The rapidly expanding metro rail network needs a relook through the lens of sustainability, than just as a mass trend. Garima Pant takes a peek at the current trends in metro rail projects in India.
A round 2.5 million passengers use the Delhi Metro everyday that has an operational distance of 190 km with an aim to touch 400 km by 2021. “Despite the metro expanding across cities, the pace of metro expansion is inadequate,” said Mangu Singh, Managing Director, Delhi Metro Rail Corporation Ltd at a recent CII conference on Urban Transportation. While Singh may find the expanding metro projects with track length of nearly 400 km and worth over Rs 100,000 crore and currently under execution across nine metropolitan cities inadequate, there are doubts being raised about the viability of the rapid expansion.
“Our view at the Planning Commission is that the medium of metro rail is good but you should enter metro rail till you have exhausted the other means of urban transportation like buses, the BRTS. So transportation should be used in terms of cost effectiveness. Metro should not be just a fashion statement, as we believe some states are going in that area these days, and should not be explored without first exhausting the capacities of the other transportation systems. For us the mobility is more important and not the technology,” said Dr Manoj Singh, Adviser – Transport, Planning Commission at the CII conference. Singh's views were supported by CK Khaitan, Joint secretary, Ministry of Urban Development as he says (read interview), “when we talk about metro, generally we do not do justice to this mass-rapid transit system (MRTS) because metro is one of the MRTS. There are other options available which are less costly, like monorail, light metro, tramways etc. It has become a fashion to discuss about metro rail when there are less costly options available too”. While subsidised input costs, income from other sources such as land parcels and branding and optimum fares for passengers are the key essentials to make the expensive metro project not suffer from operating losses, the financial viability is often a sore point. Viability of metro projects depends upon well-defined traffic corridors, adoption of technology, availability of land, volume of traffic carried, capacity utilisation and acceptance of the mode by the commuters.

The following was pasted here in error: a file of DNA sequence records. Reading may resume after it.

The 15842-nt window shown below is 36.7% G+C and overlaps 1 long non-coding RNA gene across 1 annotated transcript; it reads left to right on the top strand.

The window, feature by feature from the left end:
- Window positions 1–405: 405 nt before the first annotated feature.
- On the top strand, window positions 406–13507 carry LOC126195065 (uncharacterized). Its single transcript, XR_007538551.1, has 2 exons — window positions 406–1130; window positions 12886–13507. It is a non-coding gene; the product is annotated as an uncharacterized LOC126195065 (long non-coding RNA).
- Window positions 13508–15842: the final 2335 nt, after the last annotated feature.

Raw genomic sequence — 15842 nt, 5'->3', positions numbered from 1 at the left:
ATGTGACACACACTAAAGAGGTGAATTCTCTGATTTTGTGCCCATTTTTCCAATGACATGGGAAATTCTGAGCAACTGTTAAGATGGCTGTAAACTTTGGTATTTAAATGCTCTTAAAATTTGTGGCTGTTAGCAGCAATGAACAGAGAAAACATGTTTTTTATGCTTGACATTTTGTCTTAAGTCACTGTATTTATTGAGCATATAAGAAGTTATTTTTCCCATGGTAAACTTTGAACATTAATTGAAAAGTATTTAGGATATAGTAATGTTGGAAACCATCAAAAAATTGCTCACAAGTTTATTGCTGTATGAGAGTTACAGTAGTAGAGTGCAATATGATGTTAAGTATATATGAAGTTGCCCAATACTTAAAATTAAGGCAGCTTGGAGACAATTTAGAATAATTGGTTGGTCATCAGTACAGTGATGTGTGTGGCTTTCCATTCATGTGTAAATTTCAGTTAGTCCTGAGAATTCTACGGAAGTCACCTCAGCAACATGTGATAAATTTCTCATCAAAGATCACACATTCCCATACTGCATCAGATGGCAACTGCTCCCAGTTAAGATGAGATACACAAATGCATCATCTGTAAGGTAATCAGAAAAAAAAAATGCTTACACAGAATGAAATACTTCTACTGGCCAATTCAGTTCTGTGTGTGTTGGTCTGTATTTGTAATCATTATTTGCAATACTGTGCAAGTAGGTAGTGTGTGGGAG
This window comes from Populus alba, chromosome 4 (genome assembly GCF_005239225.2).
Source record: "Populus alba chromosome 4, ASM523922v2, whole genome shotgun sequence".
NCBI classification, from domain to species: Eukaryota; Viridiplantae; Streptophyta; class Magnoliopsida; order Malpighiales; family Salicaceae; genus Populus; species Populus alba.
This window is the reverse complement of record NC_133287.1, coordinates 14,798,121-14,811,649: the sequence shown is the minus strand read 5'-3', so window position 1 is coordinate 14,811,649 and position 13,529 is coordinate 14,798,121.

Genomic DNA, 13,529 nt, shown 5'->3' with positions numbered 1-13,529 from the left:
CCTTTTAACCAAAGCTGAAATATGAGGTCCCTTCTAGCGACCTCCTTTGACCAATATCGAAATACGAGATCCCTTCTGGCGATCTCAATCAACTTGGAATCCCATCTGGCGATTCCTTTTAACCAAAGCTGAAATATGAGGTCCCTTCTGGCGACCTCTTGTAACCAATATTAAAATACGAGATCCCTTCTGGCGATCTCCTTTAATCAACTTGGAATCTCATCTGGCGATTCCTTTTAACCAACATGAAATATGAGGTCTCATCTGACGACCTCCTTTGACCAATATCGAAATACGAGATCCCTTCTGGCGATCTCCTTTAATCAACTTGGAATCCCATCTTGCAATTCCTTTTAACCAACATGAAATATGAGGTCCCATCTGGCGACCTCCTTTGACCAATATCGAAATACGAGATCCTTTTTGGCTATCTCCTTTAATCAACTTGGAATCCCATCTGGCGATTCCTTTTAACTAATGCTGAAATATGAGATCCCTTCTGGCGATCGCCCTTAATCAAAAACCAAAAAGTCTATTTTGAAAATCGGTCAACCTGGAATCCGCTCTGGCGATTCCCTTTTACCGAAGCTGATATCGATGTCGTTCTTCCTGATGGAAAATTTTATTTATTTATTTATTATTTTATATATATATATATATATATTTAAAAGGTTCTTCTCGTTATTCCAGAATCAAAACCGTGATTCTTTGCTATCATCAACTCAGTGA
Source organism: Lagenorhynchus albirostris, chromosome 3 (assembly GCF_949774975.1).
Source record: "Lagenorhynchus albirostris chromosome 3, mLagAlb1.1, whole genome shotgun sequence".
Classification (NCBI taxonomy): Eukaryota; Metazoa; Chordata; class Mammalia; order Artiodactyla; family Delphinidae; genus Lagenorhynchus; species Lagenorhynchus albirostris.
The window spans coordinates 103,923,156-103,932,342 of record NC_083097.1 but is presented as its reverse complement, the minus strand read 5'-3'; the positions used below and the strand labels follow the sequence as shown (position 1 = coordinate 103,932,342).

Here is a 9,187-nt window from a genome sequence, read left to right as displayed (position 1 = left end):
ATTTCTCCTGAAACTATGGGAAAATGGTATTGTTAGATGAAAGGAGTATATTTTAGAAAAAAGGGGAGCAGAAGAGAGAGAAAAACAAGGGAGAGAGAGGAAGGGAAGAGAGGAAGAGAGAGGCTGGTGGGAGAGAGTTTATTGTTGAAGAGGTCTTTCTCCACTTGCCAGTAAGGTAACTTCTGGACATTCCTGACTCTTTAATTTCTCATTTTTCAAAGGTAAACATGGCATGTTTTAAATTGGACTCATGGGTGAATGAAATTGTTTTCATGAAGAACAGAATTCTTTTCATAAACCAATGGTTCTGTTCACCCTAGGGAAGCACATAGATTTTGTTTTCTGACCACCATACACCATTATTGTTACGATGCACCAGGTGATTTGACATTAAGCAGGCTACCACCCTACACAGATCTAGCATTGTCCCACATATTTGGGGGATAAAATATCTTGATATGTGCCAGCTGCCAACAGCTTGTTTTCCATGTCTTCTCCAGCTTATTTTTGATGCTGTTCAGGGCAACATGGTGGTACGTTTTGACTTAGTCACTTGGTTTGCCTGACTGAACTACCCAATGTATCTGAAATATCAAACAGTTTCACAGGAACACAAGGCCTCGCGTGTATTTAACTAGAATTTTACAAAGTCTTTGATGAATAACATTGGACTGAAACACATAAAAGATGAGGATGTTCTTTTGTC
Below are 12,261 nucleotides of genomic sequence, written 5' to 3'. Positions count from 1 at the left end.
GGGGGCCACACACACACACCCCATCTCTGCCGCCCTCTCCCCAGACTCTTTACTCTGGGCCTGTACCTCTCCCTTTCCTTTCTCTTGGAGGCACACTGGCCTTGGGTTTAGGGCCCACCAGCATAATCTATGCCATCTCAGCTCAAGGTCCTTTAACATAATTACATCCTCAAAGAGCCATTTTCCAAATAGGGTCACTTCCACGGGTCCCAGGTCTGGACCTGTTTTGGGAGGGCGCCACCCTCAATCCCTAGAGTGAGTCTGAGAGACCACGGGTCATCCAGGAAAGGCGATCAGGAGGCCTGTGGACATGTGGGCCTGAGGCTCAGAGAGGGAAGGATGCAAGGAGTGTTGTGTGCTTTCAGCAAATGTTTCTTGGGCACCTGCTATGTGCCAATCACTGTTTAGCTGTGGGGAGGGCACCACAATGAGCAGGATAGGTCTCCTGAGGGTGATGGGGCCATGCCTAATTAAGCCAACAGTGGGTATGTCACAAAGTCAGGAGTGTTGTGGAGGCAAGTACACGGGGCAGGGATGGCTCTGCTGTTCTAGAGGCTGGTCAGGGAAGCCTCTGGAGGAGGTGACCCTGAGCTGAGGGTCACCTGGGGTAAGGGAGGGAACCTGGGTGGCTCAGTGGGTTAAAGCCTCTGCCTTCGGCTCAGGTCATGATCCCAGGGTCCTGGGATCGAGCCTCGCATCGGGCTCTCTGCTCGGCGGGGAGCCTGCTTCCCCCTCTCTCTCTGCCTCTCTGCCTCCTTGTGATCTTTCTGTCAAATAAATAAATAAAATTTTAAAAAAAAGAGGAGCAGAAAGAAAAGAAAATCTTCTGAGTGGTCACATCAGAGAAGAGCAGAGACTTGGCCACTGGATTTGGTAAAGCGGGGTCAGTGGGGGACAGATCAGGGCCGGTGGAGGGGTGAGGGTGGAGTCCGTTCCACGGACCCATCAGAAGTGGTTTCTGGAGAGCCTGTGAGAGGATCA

Union Urban Development Minister Kamal Nath at the foundation-stone laying ceremony of the Kochi Metro had said that to improve the current urban transport situation the Government of India is giving much attention to Metro projects. These projects are already under implementation across the country – Delhi, Kolkata, Mumbai, Bangalore, Chennai, Hyderabad and Jaipur. The Government of India has decided to support DPR preparation for Metro Rails for all cities having a population of more than 2 million.
But there are states and cities with a population of a million that have also joined the metro bandwagon, putting a question mark on the viability of these projects. Experts believe that if there is technology and funding in place, the affinity towards this melting pot of all classes can work. In the backdrop of Delhi and Kolkata, India has tried experimenting with public-private partnership (PPP) model in one section in Delhi, Hyderabad and Mumbai. But it hasn't tasted much success. According to the recommendations of the working group on Urban Transport for the 12th Five Year Plan, a study of the global experience in urban rail transit provisioning shows that PPPs have not been very successful. The analysis of metro rail systems in 132 cities in the world provides a comprehensive understanding of the ownership structure and use of PPP in metro rail development. In 113 cities having metro rails, 88 per cent have been developed and are being operated in public sector mode whereas in only 12 per cent cities some form of public private partnerÂ¡ship exists. In fact outside India, no city anywhere in the world (except the failed experiment of STAR and PUTRA Metro Rail in Kuala Lumpur in Malaysia) has attempted in last few decades provisioning of Metro Rail in a full city on PPP.
Even the new metro rail projects, which are being developed, are largely being taken up on public sector mode rather than PPP, even though PPP has been an important financing mechanism of the other modes of transport. Accordingly, it has been proposed to take up urban rail transit with primarily Government funding except in very rare cases of high density corridors of metropolitan cities where such PPP can be attempted for elevated corridors.
Insufficient ridership and length of the network can pose a higher risk of failure in the upcoming metro rail projects in sub-one million cities. Experts feel that although urban transport should be a focus area for planned development, haphazard growth can add a lot of stress on the state treasury. The sustenance of the upcoming metro rail projects will also depend on the last mile connectivity, which can prove to be the decisive factor and a game changer defining the success or failure of a metro project.
The metro trend